New student debt rules trigger frenzy

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The Obama administration is moving ahead with a new regulation that could make it easier for students to seek forgiveness of their federal student loans.

The proposal is roiling the higher education industry, with the backlash particularly fierce among for-profit colleges that feel they are being singled out.

{mosads}Public interest groups have largely applauded the rule, but they are also upset with the Education Department and say the 530-page proposal released on June 13 does not go far enough in some cases.

The regulatory push has stirred a flurry of activity at the White House.

Representatives from 50 organizations — including the offices of 14 state attorneys general — had a total of 20 meetings about the proposal in late May and early June with White House and executive branch officials.

“There’s a sense of urgency here,” said Steve Gunderson, president and CEO of Career Education Colleges and Universities (CECU), the main trade group representing the for-profit education industry.

Gunderson said that his organization is meeting with both Democrats and Republicans on Capitol Hill and asking its member schools to file comments on the regulation.

“What we are going to do is put the rule in the context of the totality of the assault on the sector and reality of the impact,” he said. “The reality is, this regulation, as drafted, destroys the sector.”

Officials drafted the rules in the wake of the bankruptcy of Corinthian Colleges Inc., which ran for-profit colleges including Heald, Everest and WyoTech. The company misrepresented the success of its students in the job market after graduation and eventually shut its doors and filed for bankruptcy.

The ability to request loan forgiveness due to a school’s illegal action, called “borrower defense to repayment,” was already on the books. But the rules had rarely been used until the collapse of Corinthian, primarily because the process was so convoluted. The Obama administration ultimately agreed to discharge more than $171 million in loan debt owed by thousands of former Corinthian students.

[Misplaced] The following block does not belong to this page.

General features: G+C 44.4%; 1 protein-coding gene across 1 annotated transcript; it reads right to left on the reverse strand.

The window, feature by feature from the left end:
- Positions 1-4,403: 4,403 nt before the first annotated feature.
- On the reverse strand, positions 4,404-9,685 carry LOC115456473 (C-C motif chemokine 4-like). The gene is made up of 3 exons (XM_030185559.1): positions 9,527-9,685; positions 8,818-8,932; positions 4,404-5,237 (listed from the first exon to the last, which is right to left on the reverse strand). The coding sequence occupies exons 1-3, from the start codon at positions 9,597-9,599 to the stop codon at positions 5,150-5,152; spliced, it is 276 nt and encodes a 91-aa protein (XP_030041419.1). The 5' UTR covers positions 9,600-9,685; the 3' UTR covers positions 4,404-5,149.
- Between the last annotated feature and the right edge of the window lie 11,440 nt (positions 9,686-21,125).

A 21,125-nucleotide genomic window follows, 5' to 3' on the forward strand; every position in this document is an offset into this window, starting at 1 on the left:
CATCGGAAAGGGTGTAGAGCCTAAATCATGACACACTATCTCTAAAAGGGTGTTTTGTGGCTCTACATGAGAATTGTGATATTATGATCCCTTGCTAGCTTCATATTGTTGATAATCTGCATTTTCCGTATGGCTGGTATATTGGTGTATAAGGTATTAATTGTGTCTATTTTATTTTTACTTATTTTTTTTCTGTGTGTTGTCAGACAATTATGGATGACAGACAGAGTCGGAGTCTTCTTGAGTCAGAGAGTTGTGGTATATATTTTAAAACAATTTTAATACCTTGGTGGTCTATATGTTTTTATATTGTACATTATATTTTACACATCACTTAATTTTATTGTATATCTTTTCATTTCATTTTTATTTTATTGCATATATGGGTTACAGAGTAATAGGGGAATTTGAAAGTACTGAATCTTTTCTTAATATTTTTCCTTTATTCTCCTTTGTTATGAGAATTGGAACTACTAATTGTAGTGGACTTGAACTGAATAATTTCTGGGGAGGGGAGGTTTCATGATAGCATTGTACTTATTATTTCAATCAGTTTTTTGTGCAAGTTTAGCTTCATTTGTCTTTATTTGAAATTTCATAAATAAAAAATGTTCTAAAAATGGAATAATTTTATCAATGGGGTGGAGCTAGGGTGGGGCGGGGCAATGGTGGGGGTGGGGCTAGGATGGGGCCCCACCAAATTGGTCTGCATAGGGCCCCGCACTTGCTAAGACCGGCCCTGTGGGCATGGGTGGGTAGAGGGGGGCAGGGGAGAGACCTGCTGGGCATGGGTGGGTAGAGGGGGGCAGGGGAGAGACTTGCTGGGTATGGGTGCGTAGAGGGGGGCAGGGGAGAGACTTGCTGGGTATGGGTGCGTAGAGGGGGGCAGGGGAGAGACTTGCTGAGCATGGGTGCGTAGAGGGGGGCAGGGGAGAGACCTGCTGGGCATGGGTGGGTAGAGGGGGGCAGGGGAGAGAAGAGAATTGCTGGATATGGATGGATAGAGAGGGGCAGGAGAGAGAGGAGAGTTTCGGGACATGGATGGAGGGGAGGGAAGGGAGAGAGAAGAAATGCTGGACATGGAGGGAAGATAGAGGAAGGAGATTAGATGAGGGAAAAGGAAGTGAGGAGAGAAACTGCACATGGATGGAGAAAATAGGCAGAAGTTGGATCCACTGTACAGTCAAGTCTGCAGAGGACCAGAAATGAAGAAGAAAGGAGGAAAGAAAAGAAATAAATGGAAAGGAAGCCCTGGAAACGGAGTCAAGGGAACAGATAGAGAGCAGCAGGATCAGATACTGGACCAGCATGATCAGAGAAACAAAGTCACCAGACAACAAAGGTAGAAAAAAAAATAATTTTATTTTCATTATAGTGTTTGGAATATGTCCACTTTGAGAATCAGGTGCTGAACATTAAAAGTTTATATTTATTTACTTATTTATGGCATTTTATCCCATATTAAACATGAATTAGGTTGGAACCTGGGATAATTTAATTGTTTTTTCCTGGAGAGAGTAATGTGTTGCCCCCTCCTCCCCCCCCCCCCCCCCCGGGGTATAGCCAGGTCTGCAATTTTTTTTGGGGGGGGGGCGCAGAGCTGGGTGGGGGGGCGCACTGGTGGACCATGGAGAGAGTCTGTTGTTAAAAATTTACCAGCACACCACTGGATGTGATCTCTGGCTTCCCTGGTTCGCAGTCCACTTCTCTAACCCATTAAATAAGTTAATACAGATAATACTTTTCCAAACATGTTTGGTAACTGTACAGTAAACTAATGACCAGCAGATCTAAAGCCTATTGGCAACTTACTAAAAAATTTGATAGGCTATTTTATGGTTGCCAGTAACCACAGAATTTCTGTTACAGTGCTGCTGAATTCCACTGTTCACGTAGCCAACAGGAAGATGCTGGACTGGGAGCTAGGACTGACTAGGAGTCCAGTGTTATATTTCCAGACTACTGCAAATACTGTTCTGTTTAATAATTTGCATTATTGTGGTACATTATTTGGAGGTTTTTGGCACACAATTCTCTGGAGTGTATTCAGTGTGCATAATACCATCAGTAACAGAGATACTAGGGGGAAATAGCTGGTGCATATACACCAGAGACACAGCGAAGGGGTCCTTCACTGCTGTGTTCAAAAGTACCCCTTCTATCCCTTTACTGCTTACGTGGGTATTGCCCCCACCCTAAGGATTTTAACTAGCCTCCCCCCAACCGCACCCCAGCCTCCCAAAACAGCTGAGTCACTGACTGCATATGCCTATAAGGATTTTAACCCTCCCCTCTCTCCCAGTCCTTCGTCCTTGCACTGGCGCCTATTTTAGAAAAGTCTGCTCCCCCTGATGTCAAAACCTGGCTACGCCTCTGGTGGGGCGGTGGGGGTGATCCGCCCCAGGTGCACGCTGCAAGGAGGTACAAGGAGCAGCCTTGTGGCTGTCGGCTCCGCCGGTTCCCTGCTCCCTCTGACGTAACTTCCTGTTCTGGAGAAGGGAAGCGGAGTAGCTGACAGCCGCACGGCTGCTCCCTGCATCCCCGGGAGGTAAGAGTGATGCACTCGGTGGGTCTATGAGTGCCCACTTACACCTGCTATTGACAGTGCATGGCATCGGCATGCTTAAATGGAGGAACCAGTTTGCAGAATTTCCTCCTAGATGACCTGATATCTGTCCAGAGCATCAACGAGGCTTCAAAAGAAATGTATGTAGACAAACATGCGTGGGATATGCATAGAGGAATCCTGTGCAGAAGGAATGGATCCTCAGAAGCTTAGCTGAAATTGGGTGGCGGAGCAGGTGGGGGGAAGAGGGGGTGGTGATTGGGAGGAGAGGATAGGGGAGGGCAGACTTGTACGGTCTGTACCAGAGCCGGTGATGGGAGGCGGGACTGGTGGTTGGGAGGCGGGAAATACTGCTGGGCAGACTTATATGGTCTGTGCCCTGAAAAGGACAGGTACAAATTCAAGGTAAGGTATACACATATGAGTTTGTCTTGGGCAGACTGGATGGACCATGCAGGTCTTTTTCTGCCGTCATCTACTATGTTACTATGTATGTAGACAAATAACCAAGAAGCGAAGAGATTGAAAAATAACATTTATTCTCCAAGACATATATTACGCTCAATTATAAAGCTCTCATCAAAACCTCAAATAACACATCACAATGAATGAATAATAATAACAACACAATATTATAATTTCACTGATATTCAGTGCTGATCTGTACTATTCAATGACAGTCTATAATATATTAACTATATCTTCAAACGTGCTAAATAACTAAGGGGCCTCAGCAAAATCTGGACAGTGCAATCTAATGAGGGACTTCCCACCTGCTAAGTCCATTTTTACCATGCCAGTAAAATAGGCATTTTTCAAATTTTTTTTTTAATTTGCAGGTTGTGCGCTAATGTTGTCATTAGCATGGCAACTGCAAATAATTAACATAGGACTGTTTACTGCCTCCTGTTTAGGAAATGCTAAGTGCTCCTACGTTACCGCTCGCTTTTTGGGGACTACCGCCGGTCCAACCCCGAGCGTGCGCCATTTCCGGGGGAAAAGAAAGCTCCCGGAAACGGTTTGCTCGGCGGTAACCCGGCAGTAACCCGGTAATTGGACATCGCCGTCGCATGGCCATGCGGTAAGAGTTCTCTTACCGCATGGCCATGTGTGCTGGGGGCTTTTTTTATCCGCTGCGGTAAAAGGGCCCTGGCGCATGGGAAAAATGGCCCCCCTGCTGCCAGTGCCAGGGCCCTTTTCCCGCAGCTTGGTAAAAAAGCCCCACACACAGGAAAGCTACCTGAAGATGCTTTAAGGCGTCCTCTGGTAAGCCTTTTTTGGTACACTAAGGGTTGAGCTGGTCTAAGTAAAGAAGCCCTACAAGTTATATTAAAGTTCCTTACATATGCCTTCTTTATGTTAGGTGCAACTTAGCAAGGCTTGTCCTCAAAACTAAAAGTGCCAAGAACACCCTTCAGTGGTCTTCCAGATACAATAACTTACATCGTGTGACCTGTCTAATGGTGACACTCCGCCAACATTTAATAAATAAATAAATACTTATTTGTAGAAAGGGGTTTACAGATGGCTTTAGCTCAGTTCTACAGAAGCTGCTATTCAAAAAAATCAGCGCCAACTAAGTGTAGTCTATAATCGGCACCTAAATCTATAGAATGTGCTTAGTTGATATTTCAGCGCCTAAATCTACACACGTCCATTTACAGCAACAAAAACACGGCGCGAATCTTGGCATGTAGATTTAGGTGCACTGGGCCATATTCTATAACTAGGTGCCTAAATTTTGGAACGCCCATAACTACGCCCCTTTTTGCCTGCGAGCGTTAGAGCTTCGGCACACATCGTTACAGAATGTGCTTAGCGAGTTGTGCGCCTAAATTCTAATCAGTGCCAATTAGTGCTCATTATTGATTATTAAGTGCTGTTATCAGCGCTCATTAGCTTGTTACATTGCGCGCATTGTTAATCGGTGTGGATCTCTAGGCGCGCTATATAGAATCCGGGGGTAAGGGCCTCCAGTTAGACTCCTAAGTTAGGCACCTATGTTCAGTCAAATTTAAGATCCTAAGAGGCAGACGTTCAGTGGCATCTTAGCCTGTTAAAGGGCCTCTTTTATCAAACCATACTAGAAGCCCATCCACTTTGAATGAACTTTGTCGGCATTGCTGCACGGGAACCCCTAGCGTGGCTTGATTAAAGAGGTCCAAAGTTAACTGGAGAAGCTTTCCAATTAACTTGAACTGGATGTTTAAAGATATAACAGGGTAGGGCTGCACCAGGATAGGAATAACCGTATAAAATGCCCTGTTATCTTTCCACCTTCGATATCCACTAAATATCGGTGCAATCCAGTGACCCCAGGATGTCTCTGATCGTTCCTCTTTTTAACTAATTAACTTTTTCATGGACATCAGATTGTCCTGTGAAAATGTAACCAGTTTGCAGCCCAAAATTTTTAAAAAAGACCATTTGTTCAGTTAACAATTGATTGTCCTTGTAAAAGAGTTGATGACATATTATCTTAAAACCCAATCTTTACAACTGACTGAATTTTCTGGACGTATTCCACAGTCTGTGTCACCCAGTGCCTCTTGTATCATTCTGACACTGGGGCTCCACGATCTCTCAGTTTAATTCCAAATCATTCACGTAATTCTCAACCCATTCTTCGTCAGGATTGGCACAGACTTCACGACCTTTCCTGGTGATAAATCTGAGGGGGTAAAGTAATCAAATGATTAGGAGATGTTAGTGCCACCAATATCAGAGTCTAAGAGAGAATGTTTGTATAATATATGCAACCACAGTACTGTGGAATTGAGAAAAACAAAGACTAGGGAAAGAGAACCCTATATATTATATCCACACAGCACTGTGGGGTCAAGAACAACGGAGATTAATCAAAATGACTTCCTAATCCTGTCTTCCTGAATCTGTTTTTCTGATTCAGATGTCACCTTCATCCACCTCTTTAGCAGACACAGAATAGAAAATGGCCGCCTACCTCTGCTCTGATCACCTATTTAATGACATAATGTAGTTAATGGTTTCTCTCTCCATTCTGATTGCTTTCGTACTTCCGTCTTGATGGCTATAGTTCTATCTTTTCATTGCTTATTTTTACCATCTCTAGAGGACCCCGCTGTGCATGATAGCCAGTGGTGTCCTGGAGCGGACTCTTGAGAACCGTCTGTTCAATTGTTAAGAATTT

Among other things, the new rules would clarify and strengthen the process under which students could have their debt erased if a college had misled or defrauded them.

“We won’t sit idly by while dodgy schools leave students with piles of debt and taxpayers holding the bag,” said Education Secretary John King about the new rules. “All students who are defrauded deserve an efficient, transparent, and fair path to the relief they are owed, and the schools should be held responsible for their actions.”

Public interest advocates say the proposal still lacks needed elements, such as making it easier for students to have their debt discharged in full. Groups are also working to ensure that the regulations become a floor for enforcement so states with stricter requirements can enforce them.

CECU says the rules that would give students greater ability to sue universities for fraud are written too broadly, opening up the door to frivolous litigation.

Both for-profit and nonprofit groups in higher education are also concerned with more robust financial reporting standards, though the rules generally focus on the for-profit sector. Those institutions, the department says, are more likely to perform poorly on things like loan-repayment rates.